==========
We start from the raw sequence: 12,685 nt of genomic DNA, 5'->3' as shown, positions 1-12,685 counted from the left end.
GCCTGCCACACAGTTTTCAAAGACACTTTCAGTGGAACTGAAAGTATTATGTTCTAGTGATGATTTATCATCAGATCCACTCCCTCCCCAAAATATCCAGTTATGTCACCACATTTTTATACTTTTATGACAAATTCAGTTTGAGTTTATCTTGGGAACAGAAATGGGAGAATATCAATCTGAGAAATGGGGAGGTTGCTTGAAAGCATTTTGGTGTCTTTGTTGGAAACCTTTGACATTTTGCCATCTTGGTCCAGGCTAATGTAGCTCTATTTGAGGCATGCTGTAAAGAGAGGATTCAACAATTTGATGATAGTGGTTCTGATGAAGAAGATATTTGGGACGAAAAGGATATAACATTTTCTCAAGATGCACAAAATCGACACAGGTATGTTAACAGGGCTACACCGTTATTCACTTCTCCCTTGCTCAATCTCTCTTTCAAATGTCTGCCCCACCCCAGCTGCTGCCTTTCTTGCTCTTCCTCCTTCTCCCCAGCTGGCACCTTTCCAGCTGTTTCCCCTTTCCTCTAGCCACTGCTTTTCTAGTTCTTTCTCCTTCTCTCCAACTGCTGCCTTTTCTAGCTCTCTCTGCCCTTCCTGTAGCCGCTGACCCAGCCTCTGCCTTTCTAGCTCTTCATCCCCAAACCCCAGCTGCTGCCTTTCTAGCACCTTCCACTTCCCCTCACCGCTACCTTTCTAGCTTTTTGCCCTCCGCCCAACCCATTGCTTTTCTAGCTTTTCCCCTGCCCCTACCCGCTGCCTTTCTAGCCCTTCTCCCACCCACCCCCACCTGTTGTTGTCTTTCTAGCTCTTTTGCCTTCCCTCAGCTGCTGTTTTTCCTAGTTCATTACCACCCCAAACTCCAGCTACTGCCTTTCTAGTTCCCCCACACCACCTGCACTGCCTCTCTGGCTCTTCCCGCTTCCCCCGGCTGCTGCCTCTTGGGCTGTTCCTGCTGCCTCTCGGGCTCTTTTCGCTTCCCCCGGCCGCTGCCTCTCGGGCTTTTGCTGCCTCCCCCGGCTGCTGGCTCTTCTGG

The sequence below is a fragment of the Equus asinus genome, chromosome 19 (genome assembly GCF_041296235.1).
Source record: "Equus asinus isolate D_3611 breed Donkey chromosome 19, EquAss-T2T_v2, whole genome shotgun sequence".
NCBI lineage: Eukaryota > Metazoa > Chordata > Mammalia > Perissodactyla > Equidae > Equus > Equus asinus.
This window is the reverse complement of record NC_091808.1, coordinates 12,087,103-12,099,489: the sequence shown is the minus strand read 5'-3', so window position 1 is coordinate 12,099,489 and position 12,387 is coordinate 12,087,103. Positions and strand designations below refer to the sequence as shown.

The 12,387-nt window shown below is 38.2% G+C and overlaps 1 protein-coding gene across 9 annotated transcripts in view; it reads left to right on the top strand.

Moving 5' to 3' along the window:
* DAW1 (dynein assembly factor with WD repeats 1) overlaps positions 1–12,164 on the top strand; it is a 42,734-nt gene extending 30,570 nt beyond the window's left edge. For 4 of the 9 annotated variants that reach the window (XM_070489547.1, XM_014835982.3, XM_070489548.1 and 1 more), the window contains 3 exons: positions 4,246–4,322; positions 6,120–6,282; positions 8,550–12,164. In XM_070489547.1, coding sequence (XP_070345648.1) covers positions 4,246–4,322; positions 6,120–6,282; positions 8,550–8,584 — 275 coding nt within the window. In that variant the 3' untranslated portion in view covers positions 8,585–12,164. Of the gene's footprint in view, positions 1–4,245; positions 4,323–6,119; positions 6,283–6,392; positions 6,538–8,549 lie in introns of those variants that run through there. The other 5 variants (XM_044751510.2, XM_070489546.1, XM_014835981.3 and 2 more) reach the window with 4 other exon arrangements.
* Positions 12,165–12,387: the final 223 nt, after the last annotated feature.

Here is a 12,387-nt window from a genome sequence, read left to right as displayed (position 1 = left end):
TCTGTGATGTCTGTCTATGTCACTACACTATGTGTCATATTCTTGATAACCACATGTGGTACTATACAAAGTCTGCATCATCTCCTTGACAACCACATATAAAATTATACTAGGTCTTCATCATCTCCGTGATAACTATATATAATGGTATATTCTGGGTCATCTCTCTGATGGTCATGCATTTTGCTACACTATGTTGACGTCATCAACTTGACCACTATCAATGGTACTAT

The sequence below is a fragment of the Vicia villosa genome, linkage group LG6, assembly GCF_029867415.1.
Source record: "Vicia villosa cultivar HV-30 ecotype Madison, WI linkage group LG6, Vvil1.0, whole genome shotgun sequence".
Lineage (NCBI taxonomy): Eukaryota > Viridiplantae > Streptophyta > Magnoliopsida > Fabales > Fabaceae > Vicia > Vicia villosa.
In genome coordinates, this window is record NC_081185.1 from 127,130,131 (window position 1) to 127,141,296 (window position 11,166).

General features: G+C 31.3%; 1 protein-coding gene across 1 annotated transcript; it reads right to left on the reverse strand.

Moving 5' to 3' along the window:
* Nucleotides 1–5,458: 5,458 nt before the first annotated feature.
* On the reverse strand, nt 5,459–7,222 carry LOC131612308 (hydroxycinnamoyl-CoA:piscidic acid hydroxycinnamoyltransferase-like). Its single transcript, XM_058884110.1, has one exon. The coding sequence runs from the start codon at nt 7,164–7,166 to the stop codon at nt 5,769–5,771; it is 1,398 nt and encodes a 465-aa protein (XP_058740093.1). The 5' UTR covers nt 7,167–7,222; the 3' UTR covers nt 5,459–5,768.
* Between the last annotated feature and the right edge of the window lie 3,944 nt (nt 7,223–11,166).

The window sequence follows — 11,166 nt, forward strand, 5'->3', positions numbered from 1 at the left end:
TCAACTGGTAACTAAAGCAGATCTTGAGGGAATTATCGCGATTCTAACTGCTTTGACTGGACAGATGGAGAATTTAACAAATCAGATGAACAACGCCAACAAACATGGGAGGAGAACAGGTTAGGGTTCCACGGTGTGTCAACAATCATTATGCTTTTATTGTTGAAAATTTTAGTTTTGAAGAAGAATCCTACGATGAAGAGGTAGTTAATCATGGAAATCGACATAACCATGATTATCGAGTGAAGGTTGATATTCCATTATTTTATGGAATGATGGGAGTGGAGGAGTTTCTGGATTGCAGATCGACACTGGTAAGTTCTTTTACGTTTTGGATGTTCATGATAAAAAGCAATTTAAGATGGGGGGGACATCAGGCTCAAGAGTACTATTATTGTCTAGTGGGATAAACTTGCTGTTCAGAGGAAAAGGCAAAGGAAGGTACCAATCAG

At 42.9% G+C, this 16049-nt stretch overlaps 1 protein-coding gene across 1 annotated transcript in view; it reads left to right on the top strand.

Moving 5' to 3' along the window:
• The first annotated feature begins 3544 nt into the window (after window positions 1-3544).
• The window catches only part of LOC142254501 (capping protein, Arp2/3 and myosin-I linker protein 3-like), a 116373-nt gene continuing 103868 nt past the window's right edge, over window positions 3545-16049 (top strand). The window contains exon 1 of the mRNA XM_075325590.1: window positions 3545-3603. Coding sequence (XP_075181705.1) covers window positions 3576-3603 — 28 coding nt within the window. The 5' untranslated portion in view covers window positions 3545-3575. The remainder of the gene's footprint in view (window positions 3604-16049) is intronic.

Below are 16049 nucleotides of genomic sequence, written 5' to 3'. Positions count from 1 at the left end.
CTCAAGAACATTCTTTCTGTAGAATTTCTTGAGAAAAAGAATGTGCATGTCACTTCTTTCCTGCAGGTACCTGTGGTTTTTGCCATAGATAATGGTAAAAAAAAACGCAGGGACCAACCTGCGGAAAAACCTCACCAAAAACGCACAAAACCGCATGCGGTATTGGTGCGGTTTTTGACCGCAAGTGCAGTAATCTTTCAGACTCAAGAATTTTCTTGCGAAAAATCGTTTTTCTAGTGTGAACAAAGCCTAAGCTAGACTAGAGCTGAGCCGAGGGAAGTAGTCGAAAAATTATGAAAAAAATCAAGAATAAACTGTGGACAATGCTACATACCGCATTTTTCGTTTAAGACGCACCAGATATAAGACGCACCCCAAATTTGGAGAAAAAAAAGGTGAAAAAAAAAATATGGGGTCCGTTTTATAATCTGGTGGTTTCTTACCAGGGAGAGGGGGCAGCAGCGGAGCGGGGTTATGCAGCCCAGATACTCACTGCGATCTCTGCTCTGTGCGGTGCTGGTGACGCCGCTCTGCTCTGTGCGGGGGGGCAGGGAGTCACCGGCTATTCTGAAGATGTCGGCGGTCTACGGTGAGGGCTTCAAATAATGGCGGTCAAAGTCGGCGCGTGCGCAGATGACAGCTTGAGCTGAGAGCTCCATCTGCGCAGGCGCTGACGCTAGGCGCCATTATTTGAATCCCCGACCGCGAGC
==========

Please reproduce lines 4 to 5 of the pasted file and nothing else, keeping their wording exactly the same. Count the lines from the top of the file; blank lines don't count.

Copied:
Source record: "Equus asinus isolate D_3611 breed Donkey chromosome 19, EquAss-T2T_v2, whole genome shotgun sequence".
NCBI lineage: Eukaryota > Metazoa > Chordata > Mammalia > Perissodactyla > Equidae > Equus > Equus asinus.